viz.display(q[:,i])
time_spent = time.time() - time_start
if time_spent < conf.dt:
time.sleep(conf.dt - time_spent)
# PLOT STUFF
time = np.arange(0.0, N * conf.dt, conf.dt)
```
%% Cell type:code id: tags:
``` python
(f, ax) = plut.create_empty_figure(robot.nv, 1, figsize=(10, 20))
for i in range(robot.nv):
ax[i].plot(time, q[i,:-1], label='q %i' % i)
ax[i].plot(time, q_ref[i,:], '--', label='q ref %i' % i)
ax[i].set_xlabel('Time [s]')
ax[i].set_ylabel('q [rad]')
leg = ax[i].legend()
leg.get_frame().set_alpha(0.5)
plt.show()
```
%% Cell type:code id: tags:
``` python
(f, ax) = plut.create_empty_figure(robot.nv, 1, figsize=(10, 20))
for i in range(robot.nv):
ax[i].plot(time, v[i,:-1], label='v %i ' % i)
ax[i].plot(time, v_ref[i,:], '--', label='v ref %i' % i)
ax[i].plot([time[0], time[-1]], 2 * [v_min[i]], ':')
ax[i].plot([time[0], time[-1]], 2 * [v_max[i]], ':')
ax[i].set_xlabel('Time [s]')
ax[i].set_ylabel('v [rad/s]')
leg = ax[i].legend()
leg.get_frame().set_alpha(0.5)
plt.show()
```
%% Cell type:code id: tags:
``` python
(f, ax) = plut.create_empty_figure(robot.nv, 1, figsize=(10, 20))
for i in range(robot.nv):
ax[i].plot(time, dv[i,:-1], label='dv '+str(i))
ax[i].plot(time, dv_ref[i,:], '--', label='dv ref %i' % i)
ax[i].plot(time, dv_des[i,:], ':', label='dv des %i' % i)
ax[i].set_xlabel('Time [s]')
ax[i].set_ylabel('dv [rad/s^2]')
leg = ax[i].legend()
leg.get_frame().set_alpha(0.5)
plt.show()
```
%% Cell type:code id: tags:
``` python
(f, ax) = plut.create_empty_figure(robot.nv, 1, figsize=(10, 20))
for i in range(robot.nv):
ax[i].plot(time, tau[i,:], label='tau %i' % i)
ax[i].set_xlabel('Time [s]')
ax[i].set_ylabel('tau [Nm]')
leg = ax[i].legend()
leg.get_frame().set_alpha(0.5)
plt.show()
```
......
%% Cell type:markdown id: tags:
# Task Space Inverse Dynamics
%% Cell type:markdown id: tags:
In this notebook is presented a simple use of the TSID framework on a humanoid robot, Talos.
### Notations and Definitions
The robot system has a state $x$ and we denote the control inputs as $u$. <br>
The choice of the robot model depends both on the __robot__ and the **task** to perform. For legged robots the typical model of the actuators is a torque source because we will need to control the contact forces exchanged between robot and environment. Therefore the control input $u$ are motor torques $\tau$. <br>
With the robot configuration $q$ and its velocity $\dot{q}$ we have the robot state $x$:
$$ x \triangleq (q, \dot{q}) $$
%% Cell type:markdown id: tags:
### Under-Actuated Systems
A legged robot is __under actuated__, its number of actuators is less than its number of degrees of freedom (DoFs). <br>
We denotes $n_{va}$ the number of actuators and $n_v$ the number of DoFs:
$$ n_{va} < n_v $$
Assume elements of $q$ are ordered, $q \triangleq (q_u, q_a)$, where:
- $q_u \in \mathbb{R}^{n_{qu}} $ are the passive (unactuated) joints
- $q_a \in \mathbb{R}^{n_{qa}} $ are the actuated joints
Similarly, $v \triangleq (v_u, v_a)$, where $v_u \in \mathbb{R}^{n_{vu}}$ and $v_a \in \mathbb{R}^{n_{va}}$.
$ S \triangleq [\ 0_{n_{va} \ \times \ n_{vu}} \ \ I_{n_{va}}] $ is a selection matrix associated to the actuated joints:
$$ v_a = S \ v $$
The dynamic of an under-actuated mechanical system is:
$$ M(q) \ \dot{v} \ + \ h(q, v) \ = \ S^T \tau \ + \ J(q)^T f $$
where $M(q) \in \mathbb{R}^{n_v × n_v}$ is the mass matrix, $h(q,v) \in \mathbb{R}^{n_v}$ are the bias forces, $\tau \in \mathbb{R}^{n_{va}}$ are the joint torques, $f \in \mathbb{R}^{n_f}$ are the contact forces, and $J(q) \in \mathbb{R}^{n_f×n_v}$ is the contact Jacobian.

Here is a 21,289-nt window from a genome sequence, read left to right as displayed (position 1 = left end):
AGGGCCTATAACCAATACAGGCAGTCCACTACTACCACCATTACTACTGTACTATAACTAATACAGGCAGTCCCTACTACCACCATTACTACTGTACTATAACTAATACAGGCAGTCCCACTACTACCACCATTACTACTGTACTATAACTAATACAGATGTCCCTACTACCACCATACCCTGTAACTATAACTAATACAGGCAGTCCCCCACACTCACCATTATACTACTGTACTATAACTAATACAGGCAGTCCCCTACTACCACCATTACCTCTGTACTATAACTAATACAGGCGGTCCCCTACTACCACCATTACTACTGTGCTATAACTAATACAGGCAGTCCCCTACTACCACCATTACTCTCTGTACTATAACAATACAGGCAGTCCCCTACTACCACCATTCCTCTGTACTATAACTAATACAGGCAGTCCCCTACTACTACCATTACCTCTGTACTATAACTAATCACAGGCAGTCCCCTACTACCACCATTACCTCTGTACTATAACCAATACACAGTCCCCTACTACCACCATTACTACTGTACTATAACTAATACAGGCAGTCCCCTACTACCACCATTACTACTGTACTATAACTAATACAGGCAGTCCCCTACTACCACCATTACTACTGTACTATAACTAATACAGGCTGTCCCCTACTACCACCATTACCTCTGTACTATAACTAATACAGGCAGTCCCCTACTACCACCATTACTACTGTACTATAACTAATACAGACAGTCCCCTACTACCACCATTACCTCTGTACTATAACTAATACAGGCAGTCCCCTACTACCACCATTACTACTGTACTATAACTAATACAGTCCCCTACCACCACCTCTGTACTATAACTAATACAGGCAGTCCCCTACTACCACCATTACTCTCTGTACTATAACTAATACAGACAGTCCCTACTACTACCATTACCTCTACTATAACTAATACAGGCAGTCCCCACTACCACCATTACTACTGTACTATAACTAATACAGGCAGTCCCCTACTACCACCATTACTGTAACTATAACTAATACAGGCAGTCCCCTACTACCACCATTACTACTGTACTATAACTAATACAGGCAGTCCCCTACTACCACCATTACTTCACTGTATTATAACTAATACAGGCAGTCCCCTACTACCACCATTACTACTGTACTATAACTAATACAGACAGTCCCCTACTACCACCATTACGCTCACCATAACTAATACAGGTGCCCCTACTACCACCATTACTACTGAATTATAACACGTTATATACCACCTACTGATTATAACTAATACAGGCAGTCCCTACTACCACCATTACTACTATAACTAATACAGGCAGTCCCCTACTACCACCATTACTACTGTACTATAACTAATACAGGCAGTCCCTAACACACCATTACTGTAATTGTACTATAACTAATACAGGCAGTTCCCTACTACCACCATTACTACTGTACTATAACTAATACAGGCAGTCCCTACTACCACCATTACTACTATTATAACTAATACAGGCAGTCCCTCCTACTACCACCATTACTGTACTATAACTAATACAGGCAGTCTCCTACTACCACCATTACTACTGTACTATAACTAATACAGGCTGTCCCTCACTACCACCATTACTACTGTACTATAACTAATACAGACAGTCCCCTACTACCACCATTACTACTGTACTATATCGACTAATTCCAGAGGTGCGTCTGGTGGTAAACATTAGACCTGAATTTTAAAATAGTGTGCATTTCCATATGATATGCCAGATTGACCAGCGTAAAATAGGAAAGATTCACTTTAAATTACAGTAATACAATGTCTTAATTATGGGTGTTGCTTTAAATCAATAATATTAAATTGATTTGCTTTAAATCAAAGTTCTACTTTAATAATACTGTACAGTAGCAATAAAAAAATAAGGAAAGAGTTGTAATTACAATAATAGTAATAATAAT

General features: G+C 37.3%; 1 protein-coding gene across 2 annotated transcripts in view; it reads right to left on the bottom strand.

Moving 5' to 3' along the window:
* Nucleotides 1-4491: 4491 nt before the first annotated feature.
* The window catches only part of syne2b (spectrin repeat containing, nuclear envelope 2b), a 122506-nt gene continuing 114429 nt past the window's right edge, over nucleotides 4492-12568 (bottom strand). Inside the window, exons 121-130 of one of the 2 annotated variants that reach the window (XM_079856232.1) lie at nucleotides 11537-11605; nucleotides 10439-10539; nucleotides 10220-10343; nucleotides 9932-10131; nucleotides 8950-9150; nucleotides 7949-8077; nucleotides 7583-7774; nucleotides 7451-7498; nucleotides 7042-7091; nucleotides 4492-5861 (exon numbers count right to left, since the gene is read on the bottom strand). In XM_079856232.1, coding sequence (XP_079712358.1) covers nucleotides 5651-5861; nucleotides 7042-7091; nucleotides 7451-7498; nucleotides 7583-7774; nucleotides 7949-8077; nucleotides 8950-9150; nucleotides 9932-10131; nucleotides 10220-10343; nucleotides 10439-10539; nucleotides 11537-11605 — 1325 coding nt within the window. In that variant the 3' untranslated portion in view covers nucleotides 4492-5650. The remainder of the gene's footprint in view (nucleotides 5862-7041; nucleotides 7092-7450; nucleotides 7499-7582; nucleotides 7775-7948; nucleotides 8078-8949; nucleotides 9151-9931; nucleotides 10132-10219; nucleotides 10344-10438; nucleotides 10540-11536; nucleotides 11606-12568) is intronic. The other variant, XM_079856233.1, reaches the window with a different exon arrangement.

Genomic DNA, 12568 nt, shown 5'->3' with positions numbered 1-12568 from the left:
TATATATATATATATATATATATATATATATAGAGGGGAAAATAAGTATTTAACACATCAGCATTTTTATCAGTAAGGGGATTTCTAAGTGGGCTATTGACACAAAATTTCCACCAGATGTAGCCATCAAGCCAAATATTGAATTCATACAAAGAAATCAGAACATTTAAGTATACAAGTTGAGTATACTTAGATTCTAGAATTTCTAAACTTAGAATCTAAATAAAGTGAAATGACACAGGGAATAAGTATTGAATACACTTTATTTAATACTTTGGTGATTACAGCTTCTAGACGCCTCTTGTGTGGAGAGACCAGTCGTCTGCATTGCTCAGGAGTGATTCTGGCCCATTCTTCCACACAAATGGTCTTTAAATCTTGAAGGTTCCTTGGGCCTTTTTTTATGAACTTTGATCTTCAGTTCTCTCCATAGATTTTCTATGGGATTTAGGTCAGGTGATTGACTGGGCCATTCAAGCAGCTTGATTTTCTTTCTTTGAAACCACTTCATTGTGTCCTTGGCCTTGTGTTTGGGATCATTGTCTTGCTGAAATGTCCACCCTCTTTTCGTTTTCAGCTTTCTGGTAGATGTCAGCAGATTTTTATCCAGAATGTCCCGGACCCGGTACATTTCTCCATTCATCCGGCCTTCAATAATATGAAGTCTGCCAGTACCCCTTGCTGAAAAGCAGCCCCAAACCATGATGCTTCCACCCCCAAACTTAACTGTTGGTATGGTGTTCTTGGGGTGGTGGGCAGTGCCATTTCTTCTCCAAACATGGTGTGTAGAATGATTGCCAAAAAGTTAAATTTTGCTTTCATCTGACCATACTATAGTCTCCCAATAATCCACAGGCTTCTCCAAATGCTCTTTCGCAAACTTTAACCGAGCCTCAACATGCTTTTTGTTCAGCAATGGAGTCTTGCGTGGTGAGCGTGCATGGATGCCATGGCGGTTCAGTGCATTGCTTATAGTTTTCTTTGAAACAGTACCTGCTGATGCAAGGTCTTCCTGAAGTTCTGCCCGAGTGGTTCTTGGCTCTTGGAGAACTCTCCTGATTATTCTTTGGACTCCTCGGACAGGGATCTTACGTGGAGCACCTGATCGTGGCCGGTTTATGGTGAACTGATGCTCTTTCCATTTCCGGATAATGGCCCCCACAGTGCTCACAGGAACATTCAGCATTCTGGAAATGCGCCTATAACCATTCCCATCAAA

This dynamic is often decomposed into unactuated and actuated parts:
\begin{array}{r c r c l}
M_u(q) \ \dot{v} & + & h_u(q, v) & = & J_u(q)^T f \\
M_a(q) \ \dot{v} & + & h_a(q, v) & = & \tau \ + \ J_a(q)^T f
\end{array}
Where
\begin{array}{r c l}
M & = & \begin{bmatrix}
M_u \\
M_a
\end{bmatrix} \\
h & = & \begin{bmatrix}
h_u \\
h_a
\end{bmatrix} \\
J & = & [J_u \ \ J_a]
\end{array}
%% Cell type:markdown id: tags:
### Generic Output Function
An output function $y$, can be an end-effector pose (such as a gripper), the robot center-of-mass, a visual feature position inside an image.
We assume that an output is a function from the robot configuration vector $q$ to a set called $Y$:
$$y = f_{task}(q)$$
It is also assumed that $f_{task}$ is $\mathcal{C}^1$ then:
$$J = \displaystyle \frac{\partial f_{task}}{\partial q}$$
When a desired output trajectory $y^*(t)$ is given, a task error is defined as:
$$
e: \mathcal{C} \times \mathbf{R} \rightarrow \mathbf{R}^m \qquad
e = y \ominus y^*
$$
where $\ominus$ is the difference operator in the output space (it is the standard difference if the output space is Euclidian).
We can now define the desired dynamics of the task.
Usually, when the robot is controlled in velocity, the desired dynamics is set to:
$$ \dot{e}^* = - K e $$
When the robot is controlled at the acceleration level (which is our case because we assume a torque controlled robot), the desired task dynamics is typically specified with a PID control law:
$$
\ddot{e}^* = K_P e + K_D \dot{e} + K_I \displaystyle \int_{j=0}^{j=k} e(j) dj
$$
with $K_P$ the error gain, $K_D$ the derivative of the error gain, and $K_I$ the integral gain.
We can now derive the real error dynamics as:
$$ \dot{e} = \dot{y} - \dot{y}^*
= J \dot{q} - \dot{y}^*$$
therefore:
$$\ddot{e} = J \ddot{q} + \dot{J} \dot{q} - \ddot{y}^* $$
%% Cell type:markdown id: tags:
### QP Optimisation problem with acceleration and torque
The transcription of the motion reference from the task space to the whole-body control is naturally written as a quadratic program (QP). A QP is composed of two layers, namely the constraints and the cost. It can be seen as a hierarchy of two levels, the constraint having priority over the cost. Inequalities can also be taken into account directly as constraints, or indirectly in the cost function.
Let us simplify the equations of motion based on the rigid body dynamics assuming there is no contact:
$$M \dot{v} + h = S^T \tau $$
Let us assume we have a task error $e$ regulating an output function $y$.
We can introduce a slack variable $s$ (an implicit optimization variable) to represent the difference between desired and real error dynamics:
$$\ddot{e} - \ddot{e}^* \triangleq s $$
A simple formulation of the QP problem can then be expressed as:
$$ \underset{\dot{v},\tau}{\min} \quad \| s \|^2 \\
\textrm{s.t.} \quad M \dot{v} + h = S^T \tau $$